A Thought or Two on Social Capital

[fr] On parle en anglais de "social capital" ("capital social", ça se traduit?) pour exprimer le "poids" ou l'autorité que quelqu'un a dans sa communauté (ou encore le respect et l'admiration qu'on a pour cette personne). Ce capital social peut être "dépensé" sagement ou dilapidé. C'est un peu la mesure de "combien de faveurs peut-on demander autour de soi avant de se faire envoyer balader?" -- On peut aussi perdre son capital social en faisant quelque chose de stupide ou pas éthique (se faire payer pour écrire des articles sur son blog sans être transparent à ce sujet... ou même en l'étant).

Je trouve que "capital social" est une expression plus intéressante que "popularité" ou "autorité" parce que d'une part on comprend mieux que c'est une donnée multi-dimensionnelle, et d'autre part elle exprime bien que c'est quelque chose qui se transforme en actes, en concret. (On "fait quelque chose" avec son capital social, on ne le laisse pas juste dormir.)

A couple of weeks ago, I was having a nice afternoon in Geneva (a surprise for me!) sipping an ice tea on the terrace of a café in the Quartier des Bains. The people around the table were interesting, as was the conversation. At one point, I was trying to explain how I viewed “social capital” and the meritocratic nature of the connected lifestyle.

As with many things, the Internet has not really created anything new, but given more visibility or weight to something that already exists in the offline world that everybody knows.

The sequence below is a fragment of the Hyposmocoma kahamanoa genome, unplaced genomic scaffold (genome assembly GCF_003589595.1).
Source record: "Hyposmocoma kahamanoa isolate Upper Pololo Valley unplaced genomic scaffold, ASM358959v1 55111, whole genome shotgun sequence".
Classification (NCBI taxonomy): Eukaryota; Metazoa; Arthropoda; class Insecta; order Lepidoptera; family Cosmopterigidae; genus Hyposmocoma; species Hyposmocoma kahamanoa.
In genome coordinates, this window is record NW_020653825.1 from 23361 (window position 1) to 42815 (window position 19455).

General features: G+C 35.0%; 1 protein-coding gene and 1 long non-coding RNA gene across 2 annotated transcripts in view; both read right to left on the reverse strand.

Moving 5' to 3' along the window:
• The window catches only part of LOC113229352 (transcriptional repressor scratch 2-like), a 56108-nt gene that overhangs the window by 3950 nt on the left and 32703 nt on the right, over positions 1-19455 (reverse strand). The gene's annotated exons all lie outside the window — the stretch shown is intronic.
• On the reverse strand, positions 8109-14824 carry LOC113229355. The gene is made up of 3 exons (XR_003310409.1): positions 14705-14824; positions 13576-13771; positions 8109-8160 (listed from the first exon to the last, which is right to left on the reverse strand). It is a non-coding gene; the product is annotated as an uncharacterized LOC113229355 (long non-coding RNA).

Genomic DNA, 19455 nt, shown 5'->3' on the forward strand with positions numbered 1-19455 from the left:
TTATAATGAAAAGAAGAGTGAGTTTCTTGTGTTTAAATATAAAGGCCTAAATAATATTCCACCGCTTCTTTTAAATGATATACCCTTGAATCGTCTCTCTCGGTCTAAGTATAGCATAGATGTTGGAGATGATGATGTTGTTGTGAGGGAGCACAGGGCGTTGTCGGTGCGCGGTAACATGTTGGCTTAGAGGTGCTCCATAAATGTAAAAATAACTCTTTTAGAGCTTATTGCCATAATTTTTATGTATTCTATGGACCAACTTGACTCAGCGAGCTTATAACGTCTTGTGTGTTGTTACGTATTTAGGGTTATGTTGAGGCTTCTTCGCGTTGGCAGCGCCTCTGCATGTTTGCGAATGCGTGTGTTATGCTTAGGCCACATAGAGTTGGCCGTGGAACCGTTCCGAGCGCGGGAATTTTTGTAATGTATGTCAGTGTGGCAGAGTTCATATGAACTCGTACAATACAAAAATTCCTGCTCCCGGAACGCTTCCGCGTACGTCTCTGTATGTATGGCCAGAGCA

As an individual, I have certain connections with other individuals, and a certain reputation. If I’m respected and appreciated, then I have a certain amount of social capital that I can either accumulate or “spend”.

Here’s an example of “spending” some of my social capital: I’m organizing a conference and ask people to blog about it or introduce me to possible sponsors. In “normal” speech, we’d simply say I’m asking for favours — and that’s what it is.

The amount of favours people will do me depends on how much “social capital” I have — how much they respect, regard, appreciate me. It’s pretty simple, really. “Social capital” is just an expression (like “whuffie”) used to give a name to this “thing” that people have more or less of, and which gives them power as an individual in their network.

Social capital can be well spent, or dilapidated. It can also be lost by doing stupid things (the kind of things that “ruin a reputation”). I think it’s a better expression than “popularity” or “reputation” because it stands a chance of being understood as multi-dimensional.

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This entry was posted in Connected Life and tagged authority, balance, favours, network, popularity, relationships, reputation, social capital, whuffie. Bookmark the permalink.

One Response to A Thought or Two on Social Capital

  1. Nice explanation of Social Capital. It’s truly something so simple, yet inherently so important in the world of Social Media, as well as in any Social Media Campaigns that people run. Often traditional advertising has eaten up most if not all of the Social Capital that people might have considered exchanging for being sold to.. Now that it becomes way more personal, and is related to each individual relationship between people it becomes all the more important to keep stock of it lest you run out completely of any Social Media Capital you thought you had left ;) Thanks for sharing ;)

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